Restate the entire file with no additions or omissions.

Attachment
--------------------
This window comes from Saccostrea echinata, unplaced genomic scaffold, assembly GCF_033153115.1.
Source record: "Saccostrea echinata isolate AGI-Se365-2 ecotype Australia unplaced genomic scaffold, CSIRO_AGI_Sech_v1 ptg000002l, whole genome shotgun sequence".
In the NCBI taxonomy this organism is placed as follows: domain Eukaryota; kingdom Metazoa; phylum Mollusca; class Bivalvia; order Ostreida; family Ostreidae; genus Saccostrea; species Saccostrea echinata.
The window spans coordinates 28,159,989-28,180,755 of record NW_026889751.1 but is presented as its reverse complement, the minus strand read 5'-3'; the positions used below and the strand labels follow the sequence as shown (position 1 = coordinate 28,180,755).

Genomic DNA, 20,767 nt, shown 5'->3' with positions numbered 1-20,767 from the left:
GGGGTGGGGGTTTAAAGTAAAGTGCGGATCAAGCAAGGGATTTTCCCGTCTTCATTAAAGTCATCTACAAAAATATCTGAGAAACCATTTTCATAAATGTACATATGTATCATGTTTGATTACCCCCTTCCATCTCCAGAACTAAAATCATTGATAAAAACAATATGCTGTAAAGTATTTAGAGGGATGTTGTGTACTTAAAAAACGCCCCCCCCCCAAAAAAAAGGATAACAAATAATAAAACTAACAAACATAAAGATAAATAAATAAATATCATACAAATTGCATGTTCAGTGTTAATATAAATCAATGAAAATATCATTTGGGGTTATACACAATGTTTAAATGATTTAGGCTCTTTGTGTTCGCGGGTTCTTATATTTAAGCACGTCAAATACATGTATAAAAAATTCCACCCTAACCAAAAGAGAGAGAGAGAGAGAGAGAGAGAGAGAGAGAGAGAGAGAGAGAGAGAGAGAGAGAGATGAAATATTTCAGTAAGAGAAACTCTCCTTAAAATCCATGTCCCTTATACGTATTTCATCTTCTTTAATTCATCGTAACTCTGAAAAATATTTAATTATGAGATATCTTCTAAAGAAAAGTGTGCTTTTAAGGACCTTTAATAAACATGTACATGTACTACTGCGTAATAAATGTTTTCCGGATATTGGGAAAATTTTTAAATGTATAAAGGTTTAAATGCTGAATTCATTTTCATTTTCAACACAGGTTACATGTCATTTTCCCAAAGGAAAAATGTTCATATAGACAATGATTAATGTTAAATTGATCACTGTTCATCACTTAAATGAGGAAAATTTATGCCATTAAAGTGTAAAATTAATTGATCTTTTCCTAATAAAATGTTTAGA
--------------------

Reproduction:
This window comes from Saccostrea echinata, unplaced genomic scaffold, assembly GCF_033153115.1.
Source record: "Saccostrea echinata isolate AGI-Se365-2 ecotype Australia unplaced genomic scaffold, CSIRO_AGI_Sech_v1 ptg000002l, whole genome shotgun sequence".
In the NCBI taxonomy this organism is placed as follows: domain Eukaryota; kingdom Metazoa; phylum Mollusca; class Bivalvia; order Ostreida; family Ostreidae; genus Saccostrea; species Saccostrea echinata.
The window spans coordinates 28,159,989-28,180,755 of record NW_026889751.1 but is presented as its reverse complement, the minus strand read 5'-3'; the positions used below and the strand labels follow the sequence as shown (position 1 = coordinate 28,180,755).

Genomic DNA, 20,767 nt, shown 5'->3' with positions numbered 1-20,767 from the left:
GGGGTGGGGGTTTAAAGTAAAGTGCGGATCAAGCAAGGGATTTTCCCGTCTTCATTAAAGTCATCTACAAAAATATCTGAGAAACCATTTTCATAAATGTACATATGTATCATGTTTGATTACCCCCTTCCATCTCCAGAACTAAAATCATTGATAAAAACAATATGCTGTAAAGTATTTAGAGGGATGTTGTGTACTTAAAAAACGCCCCCCCCCCAAAAAAAAGGATAACAAATAATAAAACTAACAAACATAAAGATAAATAAATAAATATCATACAAATTGCATGTTCAGTGTTAATATAAATCAATGAAAATATCATTTGGGGTTATACACAATGTTTAAATGATTTAGGCTCTTTGTGTTCGCGGGTTCTTATATTTAAGCACGTCAAATACATGTATAAAAAATTCCACCCTAACCAAAAGAGAGAGAGAGAGAGAGAGAGAGAGAGAGAGAGAGAGAGAGAGAGAGAGAGAGAGAGATGAAATATTTCAGTAAGAGAAACTCTCCTTAAAATCCATGTCCCTTATACGTATTTCATCTTCTTTAATTCATCGTAACTCTGAAAAATATTTAATTATGAGATATCTTCTAAAGAAAAGTGTGCTTTTAAGGACCTTTAATAAACATGTACATGTACTACTGCGTAATAAATGTTTTCCGGATATTGGGAAAATTTTTAAATGTATAAAGGTTTAAATGCTGAATTCATTTTCATTTTCAACACAGGTTACATGTCATTTTCCCAAAGGAAAAATGTTCATATAGACAATGATTAATGTTAAATTGATCACTGTTCATCACTTAAATGAGGAAAATTTATGCCATTAAAGTGTAAAATTAATTGATCTTTTCCTAATAAAATGTTTAGA